Made in the USA
We hear our friends say, "The US doesn't make anything here anymore!"
But we do. Last Thursday, the Commerce Department announced that as a percentage (39%) of the growth in our Gross Domestic Product (5.9% in 4Q2009), goods exported from the US hit a thirteen-year high in 4Q2009. But wait! That's not the good news, which is that the US is still - far and away - the number one manufacturer in the world, producing more than 20% of global output in 2009. China was number two at 12%, Japan was number three at 10%, Germany was number four at 7%, and no other country contributed more than 4% of global manufacturing output. (All data from "Made in America", LPL Weekly Market Commentary by Jeffrey Kleintop dated March 15, 2010)
Just look at what we produce. While China produces toys and Japan produces cameras, the US produces and exports technical and machine tools, medical equipment, computer software, pharmaceuticals, commercial airplanes, defense products, satellites, and myriad other high-value-per-unit products.
Let others have their cheap labor. These high-value-per unit products tell us that our most important comparative advantages are a prodigious pool of intellectual talent and an ocean of invested capital - each the result of two hundred years under a (relatively free) capitalist system. Our comparative advantages are not easily duplicated. I believe our greatest threats are not overseas sweat shops and call centers, but restrictions of free trade and government-enforced price controls. Sorry; I do digress.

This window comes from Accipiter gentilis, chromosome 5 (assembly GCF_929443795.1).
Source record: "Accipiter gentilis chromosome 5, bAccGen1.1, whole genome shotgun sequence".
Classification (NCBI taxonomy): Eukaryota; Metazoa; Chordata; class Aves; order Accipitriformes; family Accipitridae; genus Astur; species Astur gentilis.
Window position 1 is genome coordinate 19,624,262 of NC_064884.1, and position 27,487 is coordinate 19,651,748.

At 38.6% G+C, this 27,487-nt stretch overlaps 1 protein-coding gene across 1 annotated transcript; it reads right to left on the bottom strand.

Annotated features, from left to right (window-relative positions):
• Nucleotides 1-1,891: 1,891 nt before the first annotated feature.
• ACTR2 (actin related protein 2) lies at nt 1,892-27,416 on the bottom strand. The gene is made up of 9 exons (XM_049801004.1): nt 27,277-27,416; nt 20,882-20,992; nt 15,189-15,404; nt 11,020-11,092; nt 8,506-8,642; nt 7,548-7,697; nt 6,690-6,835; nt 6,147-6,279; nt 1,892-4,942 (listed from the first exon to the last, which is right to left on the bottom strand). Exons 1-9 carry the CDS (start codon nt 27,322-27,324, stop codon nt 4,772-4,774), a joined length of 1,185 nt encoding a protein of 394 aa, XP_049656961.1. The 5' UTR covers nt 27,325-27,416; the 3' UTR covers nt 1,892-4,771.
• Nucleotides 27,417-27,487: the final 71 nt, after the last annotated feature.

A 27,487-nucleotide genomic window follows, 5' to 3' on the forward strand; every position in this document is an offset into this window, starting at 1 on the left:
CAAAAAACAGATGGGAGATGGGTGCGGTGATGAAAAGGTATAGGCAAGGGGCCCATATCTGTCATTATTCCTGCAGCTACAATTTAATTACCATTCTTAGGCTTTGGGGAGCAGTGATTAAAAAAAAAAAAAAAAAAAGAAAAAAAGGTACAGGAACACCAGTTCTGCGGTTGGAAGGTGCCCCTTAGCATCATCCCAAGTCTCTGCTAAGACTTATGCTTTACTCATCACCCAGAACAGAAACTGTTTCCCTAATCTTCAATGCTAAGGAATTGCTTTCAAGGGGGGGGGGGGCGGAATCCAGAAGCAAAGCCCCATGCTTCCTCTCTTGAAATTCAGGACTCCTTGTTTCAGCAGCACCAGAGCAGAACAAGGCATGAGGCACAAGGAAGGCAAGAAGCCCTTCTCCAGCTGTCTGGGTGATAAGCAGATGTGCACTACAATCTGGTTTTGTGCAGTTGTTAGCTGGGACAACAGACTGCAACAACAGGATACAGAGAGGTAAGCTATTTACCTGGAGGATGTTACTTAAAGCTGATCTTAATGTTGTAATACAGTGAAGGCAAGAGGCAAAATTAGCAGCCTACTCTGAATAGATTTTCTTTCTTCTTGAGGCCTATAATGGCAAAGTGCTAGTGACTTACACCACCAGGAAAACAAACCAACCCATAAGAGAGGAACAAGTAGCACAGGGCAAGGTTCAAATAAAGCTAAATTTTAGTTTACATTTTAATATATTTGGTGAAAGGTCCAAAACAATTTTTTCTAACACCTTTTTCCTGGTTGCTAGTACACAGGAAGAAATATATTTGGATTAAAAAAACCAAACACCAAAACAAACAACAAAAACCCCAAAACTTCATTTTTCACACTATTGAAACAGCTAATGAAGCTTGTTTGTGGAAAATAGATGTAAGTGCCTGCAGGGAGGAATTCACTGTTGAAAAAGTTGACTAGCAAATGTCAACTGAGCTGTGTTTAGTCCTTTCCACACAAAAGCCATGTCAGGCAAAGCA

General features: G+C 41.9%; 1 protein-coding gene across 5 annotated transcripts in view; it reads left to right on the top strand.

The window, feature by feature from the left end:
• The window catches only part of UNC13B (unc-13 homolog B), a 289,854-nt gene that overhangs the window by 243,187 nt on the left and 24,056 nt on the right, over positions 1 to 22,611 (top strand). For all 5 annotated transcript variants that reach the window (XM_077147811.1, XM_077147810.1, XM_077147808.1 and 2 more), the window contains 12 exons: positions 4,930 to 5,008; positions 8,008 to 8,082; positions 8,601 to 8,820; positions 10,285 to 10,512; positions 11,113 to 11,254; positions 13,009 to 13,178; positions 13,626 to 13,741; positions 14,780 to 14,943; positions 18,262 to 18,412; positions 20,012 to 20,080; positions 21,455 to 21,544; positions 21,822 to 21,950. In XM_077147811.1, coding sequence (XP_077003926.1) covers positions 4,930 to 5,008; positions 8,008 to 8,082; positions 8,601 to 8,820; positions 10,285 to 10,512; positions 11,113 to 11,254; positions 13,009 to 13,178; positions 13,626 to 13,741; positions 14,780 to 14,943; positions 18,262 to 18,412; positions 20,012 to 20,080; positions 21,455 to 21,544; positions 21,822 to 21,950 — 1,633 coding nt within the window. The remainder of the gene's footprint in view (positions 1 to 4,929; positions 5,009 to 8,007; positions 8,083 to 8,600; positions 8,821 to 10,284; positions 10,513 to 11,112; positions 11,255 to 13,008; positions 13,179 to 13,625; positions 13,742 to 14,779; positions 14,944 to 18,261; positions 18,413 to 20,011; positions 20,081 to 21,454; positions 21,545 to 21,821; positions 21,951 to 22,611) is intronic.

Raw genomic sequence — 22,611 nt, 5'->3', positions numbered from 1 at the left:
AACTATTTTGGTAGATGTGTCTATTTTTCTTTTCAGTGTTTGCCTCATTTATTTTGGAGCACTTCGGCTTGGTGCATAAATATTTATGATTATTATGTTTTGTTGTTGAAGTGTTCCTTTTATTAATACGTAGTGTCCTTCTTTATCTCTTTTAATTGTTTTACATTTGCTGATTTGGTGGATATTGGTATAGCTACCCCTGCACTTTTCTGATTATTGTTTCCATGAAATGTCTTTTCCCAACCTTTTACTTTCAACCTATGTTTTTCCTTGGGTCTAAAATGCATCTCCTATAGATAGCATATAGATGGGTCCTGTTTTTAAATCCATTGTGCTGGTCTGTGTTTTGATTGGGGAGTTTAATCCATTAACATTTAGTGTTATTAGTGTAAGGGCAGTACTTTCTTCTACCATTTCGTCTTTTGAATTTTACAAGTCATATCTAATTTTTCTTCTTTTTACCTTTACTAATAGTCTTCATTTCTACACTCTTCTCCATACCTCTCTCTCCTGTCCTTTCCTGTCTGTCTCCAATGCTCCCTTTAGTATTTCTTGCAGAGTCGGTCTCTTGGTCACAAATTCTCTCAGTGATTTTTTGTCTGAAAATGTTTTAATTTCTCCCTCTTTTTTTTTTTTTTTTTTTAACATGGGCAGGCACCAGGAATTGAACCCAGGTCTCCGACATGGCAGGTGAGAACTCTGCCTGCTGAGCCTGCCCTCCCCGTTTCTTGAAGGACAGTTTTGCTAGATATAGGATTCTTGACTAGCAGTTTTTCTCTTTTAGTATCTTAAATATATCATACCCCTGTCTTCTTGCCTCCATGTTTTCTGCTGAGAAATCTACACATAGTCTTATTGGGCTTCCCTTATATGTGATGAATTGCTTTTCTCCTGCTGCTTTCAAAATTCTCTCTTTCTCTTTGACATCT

Old Europe and Japan are stuck in the muck of semi-socialism, as fourth quarter annualized Gross Domestic Product was less than 1%. Will they ever learn? More than 50% of US exports go to emerging markets. Yes, China is an emerging market, but so are Brazil and India. Those are among the many countries we sell to that are experiencing high economic growth rates. We do want prosperous customers, do we not? (All data from "Made in America", LPL Weekly Market Commentary by Jeffrey Kleintop, CFA dated March 15, 2010)